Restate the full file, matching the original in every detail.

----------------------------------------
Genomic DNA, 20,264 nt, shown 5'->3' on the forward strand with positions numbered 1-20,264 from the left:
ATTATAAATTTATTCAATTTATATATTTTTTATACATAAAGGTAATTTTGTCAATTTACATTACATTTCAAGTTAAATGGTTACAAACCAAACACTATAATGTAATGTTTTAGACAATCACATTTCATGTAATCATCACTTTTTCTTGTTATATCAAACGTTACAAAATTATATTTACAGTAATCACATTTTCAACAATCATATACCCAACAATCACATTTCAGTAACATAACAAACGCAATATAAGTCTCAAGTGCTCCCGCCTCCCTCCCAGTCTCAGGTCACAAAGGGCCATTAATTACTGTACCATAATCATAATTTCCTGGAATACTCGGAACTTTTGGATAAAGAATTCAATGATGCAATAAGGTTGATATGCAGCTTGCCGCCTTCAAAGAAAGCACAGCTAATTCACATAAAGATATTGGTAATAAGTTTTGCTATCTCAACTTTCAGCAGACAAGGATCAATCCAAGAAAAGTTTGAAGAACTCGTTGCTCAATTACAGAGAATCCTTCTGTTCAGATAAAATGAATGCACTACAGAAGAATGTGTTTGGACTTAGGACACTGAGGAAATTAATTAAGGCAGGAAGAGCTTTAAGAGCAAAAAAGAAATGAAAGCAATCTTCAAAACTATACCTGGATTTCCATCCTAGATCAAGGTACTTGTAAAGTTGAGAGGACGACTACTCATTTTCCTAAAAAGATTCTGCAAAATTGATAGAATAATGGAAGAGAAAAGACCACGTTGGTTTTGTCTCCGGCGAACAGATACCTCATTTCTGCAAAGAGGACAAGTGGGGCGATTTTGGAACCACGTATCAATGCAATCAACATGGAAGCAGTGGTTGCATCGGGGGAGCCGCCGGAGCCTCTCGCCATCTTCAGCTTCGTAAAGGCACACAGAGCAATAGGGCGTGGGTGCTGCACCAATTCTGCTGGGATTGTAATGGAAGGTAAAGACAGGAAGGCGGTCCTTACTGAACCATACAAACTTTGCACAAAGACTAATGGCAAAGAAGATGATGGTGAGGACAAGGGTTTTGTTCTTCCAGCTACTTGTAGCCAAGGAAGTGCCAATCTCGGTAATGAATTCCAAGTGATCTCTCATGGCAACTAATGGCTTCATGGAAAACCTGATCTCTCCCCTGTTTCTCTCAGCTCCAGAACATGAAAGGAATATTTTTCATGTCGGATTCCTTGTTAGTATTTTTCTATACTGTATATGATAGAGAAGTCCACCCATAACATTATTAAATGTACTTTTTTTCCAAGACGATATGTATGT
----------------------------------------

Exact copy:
Genomic DNA, 20,264 nt, shown 5'->3' on the forward strand with positions numbered 1-20,264 from the left:
ATTATAAATTTATTCAATTTATATATTTTTTATACATAAAGGTAATTTTGTCAATTTACATTACATTTCAAGTTAAATGGTTACAAACCAAACACTATAATGTAATGTTTTAGACAATCACATTTCATGTAATCATCACTTTTTCTTGTTATATCAAACGTTACAAAATTATATTTACAGTAATCACATTTTCAACAATCATATACCCAACAATCACATTTCAGTAACATAACAAACGCAATATAAGTCTCAAGTGCTCCCGCCTCCCTCCCAGTCTCAGGTCACAAAGGGCCATTAATTACTGTACCATAATCATAATTTCCTGGAATACTCGGAACTTTTGGATAAAGAATTCAATGATGCAATAAGGTTGATATGCAGCTTGCCGCCTTCAAAGAAAGCACAGCTAATTCACATAAAGATATTGGTAATAAGTTTTGCTATCTCAACTTTCAGCAGACAAGGATCAATCCAAGAAAAGTTTGAAGAACTCGTTGCTCAATTACAGAGAATCCTTCTGTTCAGATAAAATGAATGCACTACAGAAGAATGTGTTTGGACTTAGGACACTGAGGAAATTAATTAAGGCAGGAAGAGCTTTAAGAGCAAAAAAGAAATGAAAGCAATCTTCAAAACTATACCTGGATTTCCATCCTAGATCAAGGTACTTGTAAAGTTGAGAGGACGACTACTCATTTTCCTAAAAAGATTCTGCAAAATTGATAGAATAATGGAAGAGAAAAGACCACGTTGGTTTTGTCTCCGGCGAACAGATACCTCATTTCTGCAAAGAGGACAAGTGGGGCGATTTTGGAACCACGTATCAATGCAATCAACATGGAAGCAGTGGTTGCATCGGGGGAGCCGCCGGAGCCTCTCGCCATCTTCAGCTTCGTAAAGGCACACAGAGCAATAGGGCGTGGGTGCTGCACCAATTCTGCTGGGATTGTAATGGAAGGTAAAGACAGGAAGGCGGTCCTTACTGAACCATACAAACTTTGCACAAAGACTAATGGCAAAGAAGATGATGGTGAGGACAAGGGTTTTGTTCTTCCAGCTACTTGTAGCCAAGGAAGTGCCAATCTCGGTAATGAATTCCAAGTGATCTCTCATGGCAACTAATGGCTTCATGGAAAACCTGATCTCTCCCCTGTTTCTCTCAGCTCCAGAACATGAAAGGAATATTTTTCATGTCGGATTCCTTGTTAGTATTTTTCTATACTGTATATGATAGAGAAGTCCACCCATAACATTATTAAATGTACTTTTTTTCCAAGACGATATGTATGT